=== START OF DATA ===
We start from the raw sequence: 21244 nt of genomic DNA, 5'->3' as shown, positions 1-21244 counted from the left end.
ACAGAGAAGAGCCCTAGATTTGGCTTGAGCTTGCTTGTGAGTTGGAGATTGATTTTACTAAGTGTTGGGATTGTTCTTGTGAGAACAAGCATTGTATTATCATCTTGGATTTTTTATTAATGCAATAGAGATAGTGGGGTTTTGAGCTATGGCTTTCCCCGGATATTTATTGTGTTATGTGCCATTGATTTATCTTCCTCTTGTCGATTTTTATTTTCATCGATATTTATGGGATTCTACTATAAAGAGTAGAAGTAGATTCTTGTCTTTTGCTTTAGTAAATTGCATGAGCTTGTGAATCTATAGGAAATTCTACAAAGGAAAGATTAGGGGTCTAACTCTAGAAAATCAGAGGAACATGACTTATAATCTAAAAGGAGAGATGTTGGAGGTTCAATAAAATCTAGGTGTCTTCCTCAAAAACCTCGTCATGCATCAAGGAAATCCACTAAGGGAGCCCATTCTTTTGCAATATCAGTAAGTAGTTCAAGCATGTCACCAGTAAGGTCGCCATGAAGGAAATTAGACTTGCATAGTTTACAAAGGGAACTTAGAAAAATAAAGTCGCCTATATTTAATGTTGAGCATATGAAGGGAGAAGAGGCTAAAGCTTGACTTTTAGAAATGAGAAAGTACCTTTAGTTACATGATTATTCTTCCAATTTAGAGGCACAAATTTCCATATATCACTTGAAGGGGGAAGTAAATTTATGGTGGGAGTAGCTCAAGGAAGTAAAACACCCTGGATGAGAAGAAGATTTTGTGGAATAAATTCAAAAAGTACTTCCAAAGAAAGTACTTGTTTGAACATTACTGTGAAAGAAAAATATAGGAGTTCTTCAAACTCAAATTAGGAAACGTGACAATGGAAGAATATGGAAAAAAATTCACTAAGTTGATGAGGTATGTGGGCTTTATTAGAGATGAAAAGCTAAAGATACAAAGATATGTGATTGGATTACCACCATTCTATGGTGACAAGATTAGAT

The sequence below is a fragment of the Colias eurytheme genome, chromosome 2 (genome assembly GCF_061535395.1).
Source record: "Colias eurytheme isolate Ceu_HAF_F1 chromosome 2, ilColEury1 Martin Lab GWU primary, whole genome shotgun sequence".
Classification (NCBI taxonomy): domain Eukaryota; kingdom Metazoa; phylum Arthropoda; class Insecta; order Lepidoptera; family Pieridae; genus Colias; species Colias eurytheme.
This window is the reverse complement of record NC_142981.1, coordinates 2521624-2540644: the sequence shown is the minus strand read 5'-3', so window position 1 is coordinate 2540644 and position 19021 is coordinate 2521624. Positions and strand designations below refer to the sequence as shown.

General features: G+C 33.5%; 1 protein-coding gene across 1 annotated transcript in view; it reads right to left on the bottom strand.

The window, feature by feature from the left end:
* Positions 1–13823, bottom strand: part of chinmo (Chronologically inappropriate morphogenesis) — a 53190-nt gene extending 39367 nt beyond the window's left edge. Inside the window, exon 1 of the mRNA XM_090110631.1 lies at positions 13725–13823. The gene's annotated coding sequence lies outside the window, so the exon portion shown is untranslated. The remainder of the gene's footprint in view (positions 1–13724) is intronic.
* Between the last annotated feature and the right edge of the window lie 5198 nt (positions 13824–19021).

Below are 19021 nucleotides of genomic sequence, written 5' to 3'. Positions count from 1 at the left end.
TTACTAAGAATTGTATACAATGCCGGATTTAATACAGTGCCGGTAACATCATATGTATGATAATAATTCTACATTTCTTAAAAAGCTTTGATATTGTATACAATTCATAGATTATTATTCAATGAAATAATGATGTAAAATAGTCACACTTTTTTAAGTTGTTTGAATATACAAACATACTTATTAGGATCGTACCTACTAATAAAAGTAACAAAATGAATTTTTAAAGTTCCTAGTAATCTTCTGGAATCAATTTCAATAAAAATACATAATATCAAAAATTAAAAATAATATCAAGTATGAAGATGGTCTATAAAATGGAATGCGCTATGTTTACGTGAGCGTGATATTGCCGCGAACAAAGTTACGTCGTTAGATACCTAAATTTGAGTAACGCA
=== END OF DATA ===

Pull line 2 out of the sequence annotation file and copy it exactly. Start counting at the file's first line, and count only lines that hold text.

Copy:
ACAGAGAAGAGCCCTAGATTTGGCTTGAGCTTGCTTGTGAGTTGGAGATTGATTTTACTAAGTGTTGGGATTGTTCTTGTGAGAACAAGCATTGTATTATCATCTTGGATTTTTTATTAATGCAATAGAGATAGTGGGGTTTTGAGCTATGGCTTTCCCCGGATATTTATTGTGTTATGTGCCATTGATTTATCTTCCTCTTGTCGATTTTTATTTTCATCGATATTTATGGGATTCTACTATAAAGAGTAGAAGTAGATTCTTGTCTTTTGCTTTAGTAAATTGCATGAGCTTGTGAATCTATAGGAAATTCTACAAAGGAAAGATTAGGGGTCTAACTCTAGAAAATCAGAGGAACATGACTTATAATCTAAAAGGAGAGATGTTGGAGGTTCAATAAAATCTAGGTGTCTTCCTCAAAAACCTCGTCATGCATCAAGGAAATCCACTAAGGGAGCCCATTCTTTTGCAATATCAGTAAGTAGTTCAAGCATGTCACCAGTAAGGTCGCCATGAAGGAAATTAGACTTGCATAGTTTACAAAGGGAACTTAGAAAAATAAAGTCGCCTATATTTAATGTTGAGCATATGAAGGGAGAAGAGGCTAAAGCTTGACTTTTAGAAATGAGAAAGTACCTTTAGTTACATGATTATTCTTCCAATTTAGAGGCACAAATTTCCATATATCACTTGAAGGGGGAAGTAAATTTATGGTGGGAGTAGCTCAAGGAAGTAAAACACCCTGGATGAGAAGAAGATTTTGTGGAATAAATTCAAAAAGTACTTCCAAAGAAAGTACTTGTTTGAACATTACTGTGAAAGAAAAATATAGGAGTTCTTCAAACTCAAATTAGGAAACGTGACAATGGAAGAATATGGAAAAAAATTCACTAAGTTGATGAGGTATGTGGGCTTTATTAGAGATGAAAAGCTAAAGATACAAAGATATGTGATTGGATTACCACCATTCTATGGTGACAAGATTAGAT